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Exelon-NRG: Another chapter in failed power sector
With the failure of Exelon Corp.'s hostile takeover bid for NRG Energy Inc. on July 21, major consolidation in the power sector failed once again.
NRG-Exelon now joins Exelon-Public Service Enterprise Group Inc., NRG-Calpine Corp., Constellation Energy Group Inc.-FPL Group Inc., Constellation-MidAmerican Energy Holdings Co., NRG-Mirant Corp. and many other failed deals in the ranks of M&A near misses that will be told around the tables of industry old-timers someday.
With the death of the proposed deal, the power sector now sits without a single pending major whole company deal in the works, despite company executives and industry observers sounding a nearly unanimous chorus that the sector needs to consolidate to meet major oncoming challenges, including replacing aging infrastructure and adjusting to climate change regulations. To hear many CEOs talk, one would think power companies across the nation are eager to marry their operations.
The question has been posed more than once to NRG President and CEO David Crane, who is as vocal a proponent of industry consolidation as any CEO: If NRG could benefit from consolidation, why oppose Exelon?
Crane and NRG's reliable response to the question was that NRG looks forward to any solid opportunity to consolidate, but that Exelon's offer did not present enough value to NRG shareholders.
After the July 21 annual NRG shareholder meeting, Crane addressed the bigger issue of why industry consolidation is so very difficult despite consensus that it must happen. While many times regulatory hurdles eventually crush big M&A deals, Crane acknowledged that major differences in each party's perspective on value also frequently prevents the consummation of what could otherwise be good deals, such as was the case with Exelon-NRG.
"It's hard. It's hard. It has to happen, and we are big believers that deals have to get done in a cooperative fashion," Crane said. "I think [industry consolidation] will get done and I think a lot of it will have to do with the attitude of the hybrid utilities."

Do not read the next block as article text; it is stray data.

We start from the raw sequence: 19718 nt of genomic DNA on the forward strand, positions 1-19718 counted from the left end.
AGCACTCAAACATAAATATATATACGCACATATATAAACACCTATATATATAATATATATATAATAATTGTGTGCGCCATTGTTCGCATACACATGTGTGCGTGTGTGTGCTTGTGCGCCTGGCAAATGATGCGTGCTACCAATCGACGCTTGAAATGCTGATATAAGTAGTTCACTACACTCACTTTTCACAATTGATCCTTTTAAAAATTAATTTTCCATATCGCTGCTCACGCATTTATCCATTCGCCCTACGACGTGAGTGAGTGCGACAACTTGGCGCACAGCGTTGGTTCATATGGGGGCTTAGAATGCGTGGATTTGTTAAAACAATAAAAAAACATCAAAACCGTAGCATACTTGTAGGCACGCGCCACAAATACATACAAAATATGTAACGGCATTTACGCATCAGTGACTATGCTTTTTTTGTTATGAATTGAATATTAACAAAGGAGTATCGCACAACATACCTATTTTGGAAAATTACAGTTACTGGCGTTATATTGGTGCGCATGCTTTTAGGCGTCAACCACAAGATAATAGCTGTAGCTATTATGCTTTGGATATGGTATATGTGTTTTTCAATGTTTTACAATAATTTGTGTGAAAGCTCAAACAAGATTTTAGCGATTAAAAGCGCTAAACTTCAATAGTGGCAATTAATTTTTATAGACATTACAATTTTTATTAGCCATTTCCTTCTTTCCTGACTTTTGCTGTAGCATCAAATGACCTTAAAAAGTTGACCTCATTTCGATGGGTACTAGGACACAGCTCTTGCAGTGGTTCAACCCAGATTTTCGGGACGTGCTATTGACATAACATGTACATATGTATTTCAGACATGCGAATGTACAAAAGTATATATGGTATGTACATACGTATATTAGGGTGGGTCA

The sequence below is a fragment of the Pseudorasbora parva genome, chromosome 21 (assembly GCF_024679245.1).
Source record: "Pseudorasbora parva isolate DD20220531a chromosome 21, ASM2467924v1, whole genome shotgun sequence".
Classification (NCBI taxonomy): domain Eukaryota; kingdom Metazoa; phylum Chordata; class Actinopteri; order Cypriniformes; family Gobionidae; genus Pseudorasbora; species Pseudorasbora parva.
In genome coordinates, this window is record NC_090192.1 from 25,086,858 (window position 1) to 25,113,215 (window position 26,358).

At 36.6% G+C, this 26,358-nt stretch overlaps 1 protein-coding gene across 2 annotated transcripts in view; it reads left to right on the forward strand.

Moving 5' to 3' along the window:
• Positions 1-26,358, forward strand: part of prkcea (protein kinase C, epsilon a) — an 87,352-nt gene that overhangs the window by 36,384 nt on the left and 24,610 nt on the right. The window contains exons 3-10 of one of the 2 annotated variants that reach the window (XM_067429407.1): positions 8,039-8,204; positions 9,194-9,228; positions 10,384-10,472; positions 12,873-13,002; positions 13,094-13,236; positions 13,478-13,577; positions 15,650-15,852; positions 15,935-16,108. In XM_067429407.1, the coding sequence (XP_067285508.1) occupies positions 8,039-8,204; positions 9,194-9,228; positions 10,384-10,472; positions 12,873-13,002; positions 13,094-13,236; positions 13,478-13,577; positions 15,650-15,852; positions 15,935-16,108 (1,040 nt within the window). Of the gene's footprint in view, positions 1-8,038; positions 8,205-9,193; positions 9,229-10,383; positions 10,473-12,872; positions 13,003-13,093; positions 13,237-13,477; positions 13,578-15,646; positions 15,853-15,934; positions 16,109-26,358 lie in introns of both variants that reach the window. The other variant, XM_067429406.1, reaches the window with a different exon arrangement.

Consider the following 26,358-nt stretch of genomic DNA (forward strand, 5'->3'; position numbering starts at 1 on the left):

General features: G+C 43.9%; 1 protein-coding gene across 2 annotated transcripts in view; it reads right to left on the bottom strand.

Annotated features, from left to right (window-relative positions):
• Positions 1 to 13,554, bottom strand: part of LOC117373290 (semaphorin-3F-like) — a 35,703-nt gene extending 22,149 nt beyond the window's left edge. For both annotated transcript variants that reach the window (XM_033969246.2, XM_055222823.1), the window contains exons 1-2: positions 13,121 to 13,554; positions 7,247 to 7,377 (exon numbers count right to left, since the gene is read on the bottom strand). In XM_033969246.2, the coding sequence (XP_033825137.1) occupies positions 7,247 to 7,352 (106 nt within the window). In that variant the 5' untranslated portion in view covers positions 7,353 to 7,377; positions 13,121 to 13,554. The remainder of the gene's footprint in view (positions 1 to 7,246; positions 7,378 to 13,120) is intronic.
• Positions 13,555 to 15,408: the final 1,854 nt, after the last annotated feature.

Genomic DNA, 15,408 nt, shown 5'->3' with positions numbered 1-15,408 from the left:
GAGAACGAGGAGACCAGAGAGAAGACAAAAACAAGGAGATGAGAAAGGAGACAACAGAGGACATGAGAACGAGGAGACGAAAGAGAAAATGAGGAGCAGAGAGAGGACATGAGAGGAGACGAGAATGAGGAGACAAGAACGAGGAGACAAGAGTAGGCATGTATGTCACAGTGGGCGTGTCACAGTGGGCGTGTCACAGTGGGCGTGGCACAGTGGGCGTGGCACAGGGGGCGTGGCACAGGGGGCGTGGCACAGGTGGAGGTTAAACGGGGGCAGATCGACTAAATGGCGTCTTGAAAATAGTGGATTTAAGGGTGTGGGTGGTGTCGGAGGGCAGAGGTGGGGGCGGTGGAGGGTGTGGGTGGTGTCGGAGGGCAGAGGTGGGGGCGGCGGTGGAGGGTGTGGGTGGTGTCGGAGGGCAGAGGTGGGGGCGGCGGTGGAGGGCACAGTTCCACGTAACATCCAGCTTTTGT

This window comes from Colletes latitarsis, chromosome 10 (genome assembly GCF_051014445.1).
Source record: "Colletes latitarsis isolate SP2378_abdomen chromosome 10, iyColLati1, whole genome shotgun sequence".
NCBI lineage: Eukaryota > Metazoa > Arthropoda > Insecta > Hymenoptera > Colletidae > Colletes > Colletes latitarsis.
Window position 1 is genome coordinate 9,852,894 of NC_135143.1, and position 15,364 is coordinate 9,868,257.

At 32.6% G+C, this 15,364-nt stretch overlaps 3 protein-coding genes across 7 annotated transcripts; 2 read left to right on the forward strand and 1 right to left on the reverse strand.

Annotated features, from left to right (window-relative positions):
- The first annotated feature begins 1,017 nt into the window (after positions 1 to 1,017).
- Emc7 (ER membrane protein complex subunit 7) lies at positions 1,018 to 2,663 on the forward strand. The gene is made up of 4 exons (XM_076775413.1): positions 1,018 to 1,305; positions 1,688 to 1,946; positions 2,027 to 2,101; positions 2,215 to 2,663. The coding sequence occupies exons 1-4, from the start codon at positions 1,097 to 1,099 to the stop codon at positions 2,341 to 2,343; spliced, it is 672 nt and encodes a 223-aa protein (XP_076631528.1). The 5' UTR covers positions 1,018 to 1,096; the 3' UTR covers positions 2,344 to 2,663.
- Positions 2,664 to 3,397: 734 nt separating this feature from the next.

By hybrid utilities, Crane said he meant the handful of large U.S. diversified utilities with significant regulated and unregulated operations, like Exelon, PPL Corp., Entergy Corp. and a few others. Those utilities, Crane said, will drive consolidation — or perhaps even fragmentation, as in the case of Entergy's proposed spinoff of its merchant nuclear assets — in the industry.
Despite most industry observers seeing pure independent power producers like NRG as among those with the greatest potential to benefit from consolidation, Crane said he could not say why NRG or other true IPPs have not really done so. It has not been for lack of chances as NRG has been on one side or the other of the eat-or-be-eaten equation three times in the past few years, with each deal failing to come to fruition.
As the largest power company in the United States — but still a relative dwarf compared to the world's largest power companies — Exelon has made itself one of the primary movers attempting to bring consolidation to the industry, but has not found success in recent years.
Exelon Executive Vice President William Von Hoene expressed his company's frustration after the NRG shareholder meeting after being asked about Exelon's failed M&A attempts.
"[Consolidation] is very difficult to do and that's interesting given a fair amount of people believe consolidation is needed," Von Hoene said. "We tried to convey that message to NRG shareholders."
With their nine-month ordeal freshly over, Exelon and NRG would both have the market believe they will be on the M&A sidelines for a while, even though both are among the most active and opportunistic U.S. power companies in the M&A space.
Von Hoene said Exelon has no other M&A plans and that "nothing is on the table," noting that Exelon will focus on its standalone opportunities.
Exelon Chairman and CEO John Rowe backed up that statement July 24 during the company's quarterly earnings call when he said Exelon sees no other M&A opportunities it can pursue as NRG was a unique acquisition opportunity better than any other potential option available.
"Our view is simple. We have no near-term acquisition plans," Rowe said. He hammered the point home by saying Exelon does not have some secret M&A
backup plan to pursue after the failed effort to acquire NRG, as some have speculated.
At the present time, Exelon believes investing in its own assets and opportunities is the best way for it to spend its money, Rowe said, like a potentially major new venture into new transmission projects of which the Exelon chief would only give hints.
Sanford C. Bernstein & Co. LLC analyst Hugh Wynne told SNL Energy on July 21 that sensible acquisition opportunities for Exelon are scarce, anyway.
Wynne said the only potential acquisitions that would benefit Exelon's investment profile would be to purchase the fleet of merchant nuclear plants Entergy is looking to spin off or to purchase Constellation's nuclear fleet, which is not an option due to the company's pending nuclear joint venture with EDF Group
The analyst said Exelon could turn around and try to acquire another IPP like Mirant or Dynegy Inc., but noted such a move would perpetuate uncertainty around Exelon's stock and prevent a significant stock price recovery.
Crane said NRG, too, will focus on executing on its full plate of internal growth opportunities while aggressively trying to improve the performance of NRG stock for a shareholder base that just gave them a major vote of confidence.
In fact, despite "10 or 15" total major European and U.S. utilities and private buyers emerging as potential buyers of NRG during the Exelon process, Crane said NRG will not go back to any of them to explore the possibility of an amicable deal.
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